HL Deb 10 February 1972 vol 327 cc1282-309

3.54 p.m.

House again in Committee.


I rise to support the noble Earl, Lord Perth, in his Amendment. I do not quite know what the fuss is all about. In the last ten years I have had the honour of introducing five Wednesday Motions in your Lordships' House, and I cannot say that I have experienced any difficulty in obtaining a day through the usual channels. I have been allowed to introduce Motions on Leisure, on Christian Unity (the only occasion, I think, on which this subject was ever discussed in a Parliamentary assembly), on the Press (on two occasions), and on the first Report of the Royal College of Physicians on Smoking. The only time on which some doubt was expressed about the subject of the debate was when, in an excess of zeal, which Talleyrand warned us against, I suggested we should talk about happiness. The noble and learned Lord who sits on the Woolsack and who was at that time Leader of the House seemingly did not think—he may have forgotten this—that the Government had a contribution to make, though if the purpose of Government is not to make the electorate happy, then I do not know what it is.

Recently, I have become much less enthusiastic about our Wednesday conversations, if only because almost nobody except ourselves pays any attention to them. In passing, I may perhaps add that it is for the same reason that some of our industrialist Peers do not address your Lordships. If they have something to say, a paragraph in The Times is a thin substitute for a Press conference or a message to the Press Association. That does not mean that they should not speak—indeed, their non-attendance is pretty disgraceful. It is nice to be a Lord, especially if you have earned it; and they should show their gratitude.

But, to return to the subject of the discussion, if we are to establish a procedure I favour the noble Earl's Amendment, possibly because I have never been lucky in the pools. I do not believe in the goddess of chance. Moreover, I know from experience how disheartening it is to wait for the right number to turn up. After your Lordships' passed the Sexual Offences Bill I had to wait for the result of the ballot in the other place; and invariably the lucky ones were excellent hut elderly trade unionists; or Mr. Duncan Sandys. In neither case was it their "thing". But a personal appearance, of course, is not the thing that matters; it is the principle involved. If there is going to be competition—and I hope there will be competition—then surely the subject for debate should not be a matter of throwing the dice. It should be the decision of a responsible, if junior, body, such as the noble Earl suggests.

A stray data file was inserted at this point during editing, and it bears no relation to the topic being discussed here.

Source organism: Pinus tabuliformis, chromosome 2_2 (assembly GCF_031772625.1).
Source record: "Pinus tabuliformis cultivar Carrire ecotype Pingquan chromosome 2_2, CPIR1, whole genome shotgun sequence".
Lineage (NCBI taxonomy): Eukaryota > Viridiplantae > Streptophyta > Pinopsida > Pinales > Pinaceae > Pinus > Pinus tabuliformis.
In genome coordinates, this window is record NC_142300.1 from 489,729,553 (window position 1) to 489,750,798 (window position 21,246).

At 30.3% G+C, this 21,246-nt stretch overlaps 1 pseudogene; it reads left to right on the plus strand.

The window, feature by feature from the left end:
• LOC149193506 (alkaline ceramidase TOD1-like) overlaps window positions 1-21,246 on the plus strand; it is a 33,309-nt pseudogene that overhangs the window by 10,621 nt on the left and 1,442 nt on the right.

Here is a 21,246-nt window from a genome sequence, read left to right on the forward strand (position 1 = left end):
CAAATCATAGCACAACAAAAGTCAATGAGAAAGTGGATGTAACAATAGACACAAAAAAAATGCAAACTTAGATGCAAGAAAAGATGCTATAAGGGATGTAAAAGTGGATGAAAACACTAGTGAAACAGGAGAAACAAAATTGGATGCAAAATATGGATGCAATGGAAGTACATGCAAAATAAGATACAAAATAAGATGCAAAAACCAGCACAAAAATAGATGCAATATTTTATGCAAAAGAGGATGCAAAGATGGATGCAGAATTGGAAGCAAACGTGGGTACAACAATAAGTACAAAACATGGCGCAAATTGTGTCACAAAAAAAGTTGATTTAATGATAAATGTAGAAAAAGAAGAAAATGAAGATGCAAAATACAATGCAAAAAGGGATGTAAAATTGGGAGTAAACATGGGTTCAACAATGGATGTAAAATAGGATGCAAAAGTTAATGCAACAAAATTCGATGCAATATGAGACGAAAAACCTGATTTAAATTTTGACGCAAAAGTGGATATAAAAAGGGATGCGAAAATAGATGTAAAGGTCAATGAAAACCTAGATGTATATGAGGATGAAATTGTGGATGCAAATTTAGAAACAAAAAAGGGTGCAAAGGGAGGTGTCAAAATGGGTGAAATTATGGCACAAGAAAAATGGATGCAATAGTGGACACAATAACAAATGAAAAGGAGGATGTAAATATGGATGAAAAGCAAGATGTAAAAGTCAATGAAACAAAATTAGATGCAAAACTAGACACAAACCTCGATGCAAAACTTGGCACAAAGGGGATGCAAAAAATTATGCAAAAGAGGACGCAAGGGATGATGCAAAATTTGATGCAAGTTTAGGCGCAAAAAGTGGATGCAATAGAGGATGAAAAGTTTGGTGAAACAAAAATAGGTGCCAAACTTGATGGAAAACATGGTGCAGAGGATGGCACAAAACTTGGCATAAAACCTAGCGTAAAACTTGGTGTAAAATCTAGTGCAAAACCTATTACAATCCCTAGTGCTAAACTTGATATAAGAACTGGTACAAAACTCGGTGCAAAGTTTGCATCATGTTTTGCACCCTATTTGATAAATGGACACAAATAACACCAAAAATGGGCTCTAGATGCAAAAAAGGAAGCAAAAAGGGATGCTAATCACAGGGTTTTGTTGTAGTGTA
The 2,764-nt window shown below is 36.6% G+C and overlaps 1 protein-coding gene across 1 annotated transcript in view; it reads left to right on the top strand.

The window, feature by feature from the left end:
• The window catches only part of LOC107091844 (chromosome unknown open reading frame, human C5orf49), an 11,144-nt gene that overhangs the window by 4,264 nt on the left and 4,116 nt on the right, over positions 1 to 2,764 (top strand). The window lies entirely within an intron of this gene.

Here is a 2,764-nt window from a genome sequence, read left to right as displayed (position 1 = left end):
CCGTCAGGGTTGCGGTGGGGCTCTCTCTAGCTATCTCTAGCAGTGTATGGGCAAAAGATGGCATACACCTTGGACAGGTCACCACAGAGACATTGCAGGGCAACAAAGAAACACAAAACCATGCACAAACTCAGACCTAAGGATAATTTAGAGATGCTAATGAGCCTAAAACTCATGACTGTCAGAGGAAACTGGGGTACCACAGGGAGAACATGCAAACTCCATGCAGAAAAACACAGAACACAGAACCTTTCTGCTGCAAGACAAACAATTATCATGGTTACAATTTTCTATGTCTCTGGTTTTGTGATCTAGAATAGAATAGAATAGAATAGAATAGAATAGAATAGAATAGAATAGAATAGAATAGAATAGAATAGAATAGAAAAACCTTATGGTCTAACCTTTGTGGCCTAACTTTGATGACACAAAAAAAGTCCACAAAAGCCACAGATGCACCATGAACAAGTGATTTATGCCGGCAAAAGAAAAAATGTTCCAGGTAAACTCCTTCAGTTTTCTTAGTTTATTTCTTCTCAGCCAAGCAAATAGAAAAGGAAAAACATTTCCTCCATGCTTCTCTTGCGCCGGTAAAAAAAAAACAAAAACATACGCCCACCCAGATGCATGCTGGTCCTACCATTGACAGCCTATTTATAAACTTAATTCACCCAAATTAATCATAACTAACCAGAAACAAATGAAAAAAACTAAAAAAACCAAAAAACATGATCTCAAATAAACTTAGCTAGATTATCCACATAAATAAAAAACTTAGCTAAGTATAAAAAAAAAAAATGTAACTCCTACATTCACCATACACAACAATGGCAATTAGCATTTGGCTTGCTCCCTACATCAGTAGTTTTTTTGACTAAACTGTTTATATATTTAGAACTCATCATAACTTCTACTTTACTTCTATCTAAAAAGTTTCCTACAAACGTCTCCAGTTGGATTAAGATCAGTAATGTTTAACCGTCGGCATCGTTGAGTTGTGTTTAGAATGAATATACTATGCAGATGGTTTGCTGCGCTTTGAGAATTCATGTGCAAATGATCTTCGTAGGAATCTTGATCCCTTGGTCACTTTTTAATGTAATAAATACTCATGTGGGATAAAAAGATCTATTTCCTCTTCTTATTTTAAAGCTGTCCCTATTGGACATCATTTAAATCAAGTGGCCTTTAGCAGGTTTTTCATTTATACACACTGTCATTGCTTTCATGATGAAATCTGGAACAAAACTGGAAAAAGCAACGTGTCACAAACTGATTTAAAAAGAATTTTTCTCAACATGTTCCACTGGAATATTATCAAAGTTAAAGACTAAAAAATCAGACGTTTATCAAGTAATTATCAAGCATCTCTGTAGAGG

I am not over-keen on committees, but I prefer committees to casinos. I simply cannot understand the objections to the noble Earl's proposal. It is sensible; it is practical; it is non-political; it is democratic, and it in no way detracts from the authority of the Front Benches—unless they should be afraid of this. I would strongly contest the Select Committee's claim, although admittedly I am prejudiced, that the ballot system had proved successful in the Commons. To talk about "complicated machinery" and "cumbersome procedure" is so much poppycock. A committee, especially a small committee—and let us not forget that it may never be asked to sit; frankly, I do not foresee an ugly rush to the House—can make its decisions quickly and easily. It will be assisted—the word is "assisted"—by the usual channels, but not influenced by them. Why not give the Back Benches an opportunity to make their own choice? Why not? Let us not stand in fear of our leaders. I say, "To hell with them!" Let us Back-Benchers get on our hind feet and vote—and vote in favour of the Amendment.

3.59 p.m.


It is a long time since I have ventured to address your Lordships, and I hope I may be allowed to say a few words in relation to the Motion moved by the noble Earl, Lord Perth. I am also glad to have the opportunity of following the noble Earl, Lord Arran, confused though I thought his theme was. I hope very much that the Amendment will be rejected. I speak here not as a Cross-Bencher, not as a Front-Bencher, but merely as a member of the Cross-Benches; and I speak entirely from that point of view, as a former member of the Procedure Committee but no longer of that body. I hope I have not inconvenienced the noble Baroness, Lady White, in speaking before she speaks. I will not say anything about her Amendment except that it appears to me to be a compromise between both points of view and to get the worst of both worlds. Apart from that, it seems to me that it would make the procedure even more complicated and more cumbrous for dealing with what is, after all, a pretty simple matter.